As can be expected, this session included a lot of discussion about end-to-end hardware provisioning lifecycle for bare metal / cradle to grave for hypervisors. Check out the full discussion notes on OpenDev: Hardware Automation Day 1 etherpad, and watch the day 1 discussion recording.

Day 2: 

Part One: Bare Metal Infrastructure

Mohammed Naser returned as moderator and opened up the discussion on bare metal infrastructure by asking attendees on their own definition of “hyperconverge” to make sure everyone was on the same page. Arne Wiebalck, CERN Computing Engineer, gave two use cases that are considered as “hyperconverged” which are around massive storage systems that are developed in-house across thousands of servers and combining Ceph with each cell to achieve low latency IO for the VMs. Community members from China Mobile shared a use case on how different types of services can be converged within one type of hardware in the edge scenario. 

Later, community members dived into the discussions about autoscaled bare metal for cloud infrastructure, servers for serverless workloads. If you are interested in forming up a working group to look at some of these use cases and models, sign up here, line 206.

Part Two: Bare Metal Infrastructure

After a short break, Julia Kreger from Red Hat moderated the second half of the discussion on the topic of consuming bare metal infrastructure to provision cloud based workloads. Attendees from various companies gave use cases for turning ‘unused’ bare metal into cloud infrastructure orchestration. If you are interested in continuing the discussion on requirements regarding preemptable/bare metal workloads, please sign up here, line 246.

After the discussions on managing hardware using open standards such as Redfish and IPMI, it was apparent that many people are using both and interacting with their hardware. Questions such as why users care which protocol to use and what sort of issues people are encountering prompted people to share their experiences on how to make the job easier. Check out the full discussion notes on OpenDev: Hardware Automation Day 2 etherpad, and watch the day 2 discussion recording.

Day 3: 

Networking and Network Security

Under the umbrella of Hardware Automation, there is a wide variety of technologies, approaches, and solutions to networking. Open Infrastructure allows us to embrace these differences, and leverage our common ground. This discussion about networking was moderated by Mark Goddard, StackHPC Cloud Engineer with active speakers from China Mobile, Ericsson Software Technology, Verizon and more. The first half of the discussion was around network architectures and network automation. After a short break, in continuing with the theme of hardware automation, the attendees dug deeper into network security and how it relates to hardware and automation.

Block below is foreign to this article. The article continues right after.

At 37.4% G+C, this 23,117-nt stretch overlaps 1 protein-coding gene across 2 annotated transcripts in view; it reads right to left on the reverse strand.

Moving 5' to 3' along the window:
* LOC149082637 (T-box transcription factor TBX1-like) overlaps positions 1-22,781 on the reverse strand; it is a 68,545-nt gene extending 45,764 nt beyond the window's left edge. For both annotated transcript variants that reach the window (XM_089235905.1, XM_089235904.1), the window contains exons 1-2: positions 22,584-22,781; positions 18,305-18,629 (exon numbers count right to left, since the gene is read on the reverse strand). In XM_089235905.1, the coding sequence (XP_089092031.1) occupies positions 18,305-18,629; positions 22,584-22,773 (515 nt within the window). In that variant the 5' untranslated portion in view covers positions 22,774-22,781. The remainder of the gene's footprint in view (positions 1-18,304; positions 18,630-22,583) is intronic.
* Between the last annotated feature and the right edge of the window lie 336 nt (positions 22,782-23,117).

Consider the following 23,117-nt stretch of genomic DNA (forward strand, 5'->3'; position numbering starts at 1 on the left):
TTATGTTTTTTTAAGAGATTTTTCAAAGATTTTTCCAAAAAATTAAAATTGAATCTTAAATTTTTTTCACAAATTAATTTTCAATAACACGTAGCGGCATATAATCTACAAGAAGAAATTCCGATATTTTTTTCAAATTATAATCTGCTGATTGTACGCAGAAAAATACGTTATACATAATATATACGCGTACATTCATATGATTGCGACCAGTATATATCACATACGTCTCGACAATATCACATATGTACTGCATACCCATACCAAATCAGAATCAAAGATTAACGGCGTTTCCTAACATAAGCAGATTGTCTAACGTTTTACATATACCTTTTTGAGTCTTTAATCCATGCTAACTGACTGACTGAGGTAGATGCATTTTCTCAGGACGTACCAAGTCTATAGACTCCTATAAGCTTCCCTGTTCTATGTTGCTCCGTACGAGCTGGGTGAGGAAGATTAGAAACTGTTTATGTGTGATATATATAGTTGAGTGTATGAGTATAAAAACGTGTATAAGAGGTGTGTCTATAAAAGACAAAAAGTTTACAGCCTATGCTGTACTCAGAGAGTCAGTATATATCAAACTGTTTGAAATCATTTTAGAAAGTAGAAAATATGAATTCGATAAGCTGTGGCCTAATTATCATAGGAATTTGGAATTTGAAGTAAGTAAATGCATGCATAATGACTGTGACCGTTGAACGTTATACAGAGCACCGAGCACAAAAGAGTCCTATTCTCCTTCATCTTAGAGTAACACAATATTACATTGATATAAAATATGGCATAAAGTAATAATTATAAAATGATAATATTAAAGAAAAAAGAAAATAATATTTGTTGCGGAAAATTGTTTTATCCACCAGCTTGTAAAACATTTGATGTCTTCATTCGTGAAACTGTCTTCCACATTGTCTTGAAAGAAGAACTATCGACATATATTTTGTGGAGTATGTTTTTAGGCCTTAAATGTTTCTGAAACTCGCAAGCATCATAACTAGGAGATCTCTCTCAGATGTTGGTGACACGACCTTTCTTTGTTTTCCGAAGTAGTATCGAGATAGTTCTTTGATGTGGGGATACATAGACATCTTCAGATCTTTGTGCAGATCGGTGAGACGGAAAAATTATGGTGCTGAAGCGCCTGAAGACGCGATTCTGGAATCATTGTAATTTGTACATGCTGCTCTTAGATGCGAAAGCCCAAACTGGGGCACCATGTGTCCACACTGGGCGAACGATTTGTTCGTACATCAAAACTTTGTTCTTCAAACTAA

The discussion about network security, moderated by Ian Jolliffe, Wind River Vice President Research and Development, explored questions such as how we are operationalizing the developer workflow to ensure network security in a dev ops world. Attendees shared their processes around automated firewall management as well as the security change management and tooling to do batch configuration or continuous configuration management of firewalls. Check out the full discussion notes on OpenDev: Hardware Automation Day 3 etherpad, and watch the day 3 discussion recording.

Wrap Up:

To wrap up, check out the etherpad that includes the OpenDev event feedback and follow up activities from the OpenStack Bare Metal SIG. We encourage you to continue the discussion at the Bare Metal SIG or sign up on the discussion etherpads in the coming weeks after the event. 

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Next Steps:

The goal with the OpenDev events is to extend this week’s learnings into future work and collaboration, so Jonathan Bryce and the event moderators, wrapped up the event to discuss next steps. These include:

Upcoming OpenStack Foundation (OSF) Events:


Open Infrastructure Summit:

  • The annual Open Infrastructure Summit is going to be virtual (and free!). Register for the virtual Summit and join the global community at the virtual Open Infrastructure Summit on October 19-23 directly from your browser! 
  • The Call For Presentations (CFP) is open now! The CFP deadline is August 4 at 11:59pm PT, so start drafting your presentations and panels around Open Infrastructure use cases like AI/Machine Learning, CI/CD, Container Infrastructure, Edge Computing and of course, Public, Private and Hybrid Clouds.